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Standing strong on middle ground - Showcase Middle Phase

07 September 2011

By Rebecca Perry

Three of Queensland's best state school programs are vying for the Department of Education and Training's middle years Showcase Award for Excellence in Schools.

In the running for the Commonwealth Bank Showcase Award for Excellence in the Middle Phase of Learning are:

Gin Gin Alternative Pathways Program

Gin Gin Alternative Pathways Program

Out and about... Courtney Pike from Gin Gin State High School.

Not every student is suited to five days a week in the classroom, which is why Gin Gin State High School's alternative pathways program has been so successful.

What started two years ago as a practical vocational experience for students with a disability has expanded to include mainstream pupils through academic and community-based programs.

Twenty-five students now enjoy individualised timetables, combining literacy and numeracy lessons with two days of work placements leading to apprenticeships, traineeships and addressing local skills shortages in industries including cattle and citrus production.

'Now the only time they don't come to school is when they are sick,' said middle schooling head of department Emelie Gabbert, crediting the program for generating near-perfect results in both behaviour and attendance as well as 40 per cent improvement in academic results.

'We couldn't hope for better outcomes.'

Get into Vocational Education (GIVE)

Hands on... Hineira Dore gets into vocational education at Gladstone Central.

Hands on... Hineira Dore gets into vocational education at Gladstone Central.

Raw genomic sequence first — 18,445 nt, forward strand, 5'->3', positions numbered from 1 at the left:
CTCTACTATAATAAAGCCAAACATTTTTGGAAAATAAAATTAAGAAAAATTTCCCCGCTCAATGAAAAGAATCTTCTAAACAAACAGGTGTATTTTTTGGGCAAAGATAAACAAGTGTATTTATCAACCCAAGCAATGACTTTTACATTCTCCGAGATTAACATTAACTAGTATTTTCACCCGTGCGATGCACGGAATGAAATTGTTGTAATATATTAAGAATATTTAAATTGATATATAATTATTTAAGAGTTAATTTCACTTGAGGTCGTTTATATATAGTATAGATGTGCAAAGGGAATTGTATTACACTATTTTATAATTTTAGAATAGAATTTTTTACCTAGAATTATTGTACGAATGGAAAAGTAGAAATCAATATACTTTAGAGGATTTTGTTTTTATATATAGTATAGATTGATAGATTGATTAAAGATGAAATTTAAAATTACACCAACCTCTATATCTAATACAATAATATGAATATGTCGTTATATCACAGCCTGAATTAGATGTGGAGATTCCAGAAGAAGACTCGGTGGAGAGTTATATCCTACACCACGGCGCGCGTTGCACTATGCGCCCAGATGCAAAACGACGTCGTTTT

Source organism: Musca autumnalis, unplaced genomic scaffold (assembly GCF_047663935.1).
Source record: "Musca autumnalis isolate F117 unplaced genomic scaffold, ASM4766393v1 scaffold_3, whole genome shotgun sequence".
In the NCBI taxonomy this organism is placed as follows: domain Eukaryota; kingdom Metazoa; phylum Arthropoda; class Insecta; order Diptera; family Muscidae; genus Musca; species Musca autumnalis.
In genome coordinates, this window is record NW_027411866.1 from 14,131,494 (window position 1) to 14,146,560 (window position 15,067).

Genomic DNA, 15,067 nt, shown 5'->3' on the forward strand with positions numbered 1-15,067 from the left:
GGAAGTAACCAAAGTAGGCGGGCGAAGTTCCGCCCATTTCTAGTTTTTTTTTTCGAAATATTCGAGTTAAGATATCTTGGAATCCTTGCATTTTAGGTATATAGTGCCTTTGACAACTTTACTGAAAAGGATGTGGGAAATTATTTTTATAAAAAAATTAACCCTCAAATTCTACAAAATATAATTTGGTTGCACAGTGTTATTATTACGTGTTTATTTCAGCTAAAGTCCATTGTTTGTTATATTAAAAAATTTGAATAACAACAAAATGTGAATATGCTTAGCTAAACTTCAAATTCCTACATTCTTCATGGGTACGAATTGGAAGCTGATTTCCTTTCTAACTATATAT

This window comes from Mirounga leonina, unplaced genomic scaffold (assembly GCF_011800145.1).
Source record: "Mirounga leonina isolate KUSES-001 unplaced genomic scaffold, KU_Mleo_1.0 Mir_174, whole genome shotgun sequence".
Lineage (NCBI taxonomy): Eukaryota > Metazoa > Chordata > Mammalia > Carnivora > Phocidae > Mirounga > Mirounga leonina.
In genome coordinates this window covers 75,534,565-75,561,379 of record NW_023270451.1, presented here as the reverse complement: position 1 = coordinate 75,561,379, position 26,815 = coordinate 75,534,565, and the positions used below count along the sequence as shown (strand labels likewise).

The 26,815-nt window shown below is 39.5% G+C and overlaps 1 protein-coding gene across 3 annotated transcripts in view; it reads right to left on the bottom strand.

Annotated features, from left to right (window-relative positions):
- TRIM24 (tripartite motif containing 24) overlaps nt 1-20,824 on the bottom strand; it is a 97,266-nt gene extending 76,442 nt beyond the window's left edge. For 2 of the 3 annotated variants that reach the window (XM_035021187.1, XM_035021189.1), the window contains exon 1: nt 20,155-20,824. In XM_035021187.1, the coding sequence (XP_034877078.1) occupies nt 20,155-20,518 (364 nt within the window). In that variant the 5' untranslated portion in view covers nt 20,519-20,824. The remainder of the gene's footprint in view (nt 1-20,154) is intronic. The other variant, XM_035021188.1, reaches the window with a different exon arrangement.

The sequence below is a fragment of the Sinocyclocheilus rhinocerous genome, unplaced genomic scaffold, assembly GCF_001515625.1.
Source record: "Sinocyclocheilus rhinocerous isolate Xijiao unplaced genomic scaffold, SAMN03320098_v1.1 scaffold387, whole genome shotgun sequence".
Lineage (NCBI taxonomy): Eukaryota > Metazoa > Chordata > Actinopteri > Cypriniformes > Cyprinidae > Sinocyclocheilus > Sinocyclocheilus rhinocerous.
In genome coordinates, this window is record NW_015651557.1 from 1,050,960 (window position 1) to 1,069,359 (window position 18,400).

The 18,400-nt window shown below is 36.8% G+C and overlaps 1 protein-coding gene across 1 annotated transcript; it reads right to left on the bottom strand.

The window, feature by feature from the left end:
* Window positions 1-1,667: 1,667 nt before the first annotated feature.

Gladstone Central State School students are discovering their dream careers earlier than most.

Now, principal Don McDermid says the hard work is paying off with strong improvements in NAPLAN scores, the Year 2 Net and school benchmark data.

A year-long pilot for underperforming Year 4 students using a hands-on, trades-based curriculum worked so well it is now being taught to all children up to Year 7, with other Queensland schools picking up the program.

With tasks including building toys, racing billycarts and creating market gardens, students are getting better results in literacy, numeracy and science, with marked improvements in other areas such as motivation and engagement.

'They are very focused and so engaged they don't know they are learning,' said principal Leanne Martin.

'Our data tells us they have a deep understanding, retain knowledge for longer and their behaviour has improved out of sight.'

Kids' STEM Convention: Inspiration, Investigation, Celebration

Closer examination... Connor  Rattray examines our chemical world with the Indooroopilly STEM Cluster.

Closer examination... Connor Rattray examines our chemical world with the Indooroopilly STEM Cluster.

Science often means making a spark and in metropolitan Brisbane, there has been an explosion of interest through the Indooroopilly STEM Cluster (Science, Technology, Engineering and Mathematics) initiative.

The annual program begins with a conference at the University of Queensland where students, complete with name tags and delegate satchels, hear keynote speakers and take part in their choice of 15 practical workshops before undertaking mentored research and sharing their findings at a forum.

'Students learn from experts in the field and the whole experience is very inspirational,' said primary science facilitator David Willis. 'We hope they will pursue these subjects at university.'

Tapping into gifted and talented students, the program has grown from 100 participants in 2007 to almost 300 students from 19 schools across Brisbane and Ipswich, with other regions adopting the model.

The Showcase Awards for Excellence in Schools winners will be announced at the Brisbane Convention and Exhibition Centre on October 21.

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